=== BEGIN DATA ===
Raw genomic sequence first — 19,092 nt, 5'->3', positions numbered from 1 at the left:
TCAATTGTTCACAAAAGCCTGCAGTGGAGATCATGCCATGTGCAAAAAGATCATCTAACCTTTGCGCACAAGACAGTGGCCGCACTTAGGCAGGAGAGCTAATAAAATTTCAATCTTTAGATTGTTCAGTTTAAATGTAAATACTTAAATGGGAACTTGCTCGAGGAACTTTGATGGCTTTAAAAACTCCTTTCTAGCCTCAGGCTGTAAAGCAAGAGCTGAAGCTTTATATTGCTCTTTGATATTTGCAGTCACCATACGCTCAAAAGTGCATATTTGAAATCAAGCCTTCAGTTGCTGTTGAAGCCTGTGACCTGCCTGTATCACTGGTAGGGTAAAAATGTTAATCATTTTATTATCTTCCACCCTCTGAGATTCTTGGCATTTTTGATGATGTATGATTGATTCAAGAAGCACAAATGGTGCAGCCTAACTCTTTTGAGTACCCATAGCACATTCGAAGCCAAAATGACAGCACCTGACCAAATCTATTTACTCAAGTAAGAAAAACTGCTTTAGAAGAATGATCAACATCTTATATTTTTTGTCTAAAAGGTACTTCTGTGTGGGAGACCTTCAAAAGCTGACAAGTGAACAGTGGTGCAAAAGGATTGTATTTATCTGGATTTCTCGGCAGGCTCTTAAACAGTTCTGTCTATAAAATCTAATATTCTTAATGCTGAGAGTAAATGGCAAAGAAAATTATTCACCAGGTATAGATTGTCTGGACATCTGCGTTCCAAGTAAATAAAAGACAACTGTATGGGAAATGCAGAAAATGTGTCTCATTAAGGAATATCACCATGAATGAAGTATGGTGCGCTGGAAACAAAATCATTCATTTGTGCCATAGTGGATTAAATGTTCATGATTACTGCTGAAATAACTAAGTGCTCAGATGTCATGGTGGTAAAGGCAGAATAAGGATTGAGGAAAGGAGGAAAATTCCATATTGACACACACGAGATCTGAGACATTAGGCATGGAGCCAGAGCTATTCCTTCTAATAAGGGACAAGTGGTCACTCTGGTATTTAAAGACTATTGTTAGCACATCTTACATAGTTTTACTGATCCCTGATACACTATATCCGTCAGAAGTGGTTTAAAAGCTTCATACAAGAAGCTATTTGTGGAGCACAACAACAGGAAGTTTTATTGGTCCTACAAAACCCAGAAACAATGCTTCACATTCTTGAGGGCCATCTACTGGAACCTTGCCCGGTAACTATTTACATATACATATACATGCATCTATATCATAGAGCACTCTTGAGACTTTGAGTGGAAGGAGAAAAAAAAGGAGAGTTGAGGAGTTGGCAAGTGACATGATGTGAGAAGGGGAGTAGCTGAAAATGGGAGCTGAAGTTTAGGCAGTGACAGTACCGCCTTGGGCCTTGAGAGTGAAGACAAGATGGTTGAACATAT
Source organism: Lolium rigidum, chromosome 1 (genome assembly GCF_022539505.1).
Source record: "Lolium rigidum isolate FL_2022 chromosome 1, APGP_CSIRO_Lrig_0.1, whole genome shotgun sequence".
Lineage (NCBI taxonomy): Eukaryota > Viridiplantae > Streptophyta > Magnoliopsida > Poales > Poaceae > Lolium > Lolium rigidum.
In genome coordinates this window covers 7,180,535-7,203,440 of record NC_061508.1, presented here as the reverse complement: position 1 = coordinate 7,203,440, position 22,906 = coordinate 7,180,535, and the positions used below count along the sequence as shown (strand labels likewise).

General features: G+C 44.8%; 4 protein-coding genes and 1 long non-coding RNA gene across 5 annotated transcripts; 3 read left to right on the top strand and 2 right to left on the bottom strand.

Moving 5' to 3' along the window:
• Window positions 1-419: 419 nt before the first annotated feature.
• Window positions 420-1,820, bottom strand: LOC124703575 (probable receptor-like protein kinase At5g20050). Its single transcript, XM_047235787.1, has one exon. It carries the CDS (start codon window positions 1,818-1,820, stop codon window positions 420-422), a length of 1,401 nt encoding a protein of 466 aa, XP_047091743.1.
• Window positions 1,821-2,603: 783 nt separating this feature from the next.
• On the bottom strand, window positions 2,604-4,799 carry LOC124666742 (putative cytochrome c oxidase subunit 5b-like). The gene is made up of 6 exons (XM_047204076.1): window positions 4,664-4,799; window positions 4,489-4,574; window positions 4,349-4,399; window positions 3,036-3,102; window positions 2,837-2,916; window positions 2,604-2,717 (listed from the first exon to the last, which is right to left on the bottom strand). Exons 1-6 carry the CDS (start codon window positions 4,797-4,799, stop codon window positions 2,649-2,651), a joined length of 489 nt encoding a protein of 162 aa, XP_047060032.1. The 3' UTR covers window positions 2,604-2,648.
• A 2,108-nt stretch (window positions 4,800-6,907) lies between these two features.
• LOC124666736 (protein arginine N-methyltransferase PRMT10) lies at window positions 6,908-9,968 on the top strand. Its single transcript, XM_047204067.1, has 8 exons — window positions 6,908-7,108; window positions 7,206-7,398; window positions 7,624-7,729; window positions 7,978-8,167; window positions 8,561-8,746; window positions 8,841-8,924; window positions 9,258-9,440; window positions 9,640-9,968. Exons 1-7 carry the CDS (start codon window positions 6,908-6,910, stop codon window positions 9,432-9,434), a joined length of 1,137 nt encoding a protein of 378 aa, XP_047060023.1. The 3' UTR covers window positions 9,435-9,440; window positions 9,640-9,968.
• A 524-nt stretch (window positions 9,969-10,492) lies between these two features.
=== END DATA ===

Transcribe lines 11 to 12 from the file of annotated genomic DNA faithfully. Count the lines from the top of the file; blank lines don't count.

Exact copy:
• Window positions 1,821-2,603: 783 nt separating this feature from the next.
• On the bottom strand, window positions 2,604-4,799 carry LOC124666742 (putative cytochrome c oxidase subunit 5b-like). The gene is made up of 6 exons (XM_047204076.1): window positions 4,664-4,799; window positions 4,489-4,574; window positions 4,349-4,399; window positions 3,036-3,102; window positions 2,837-2,916; window positions 2,604-2,717 (listed from the first exon to the last, which is right to left on the bottom strand). Exons 1-6 carry the CDS (start codon window positions 4,797-4,799, stop codon window positions 2,649-2,651), a joined length of 489 nt encoding a protein of 162 aa, XP_047060032.1. The 3' UTR covers window positions 2,604-2,648.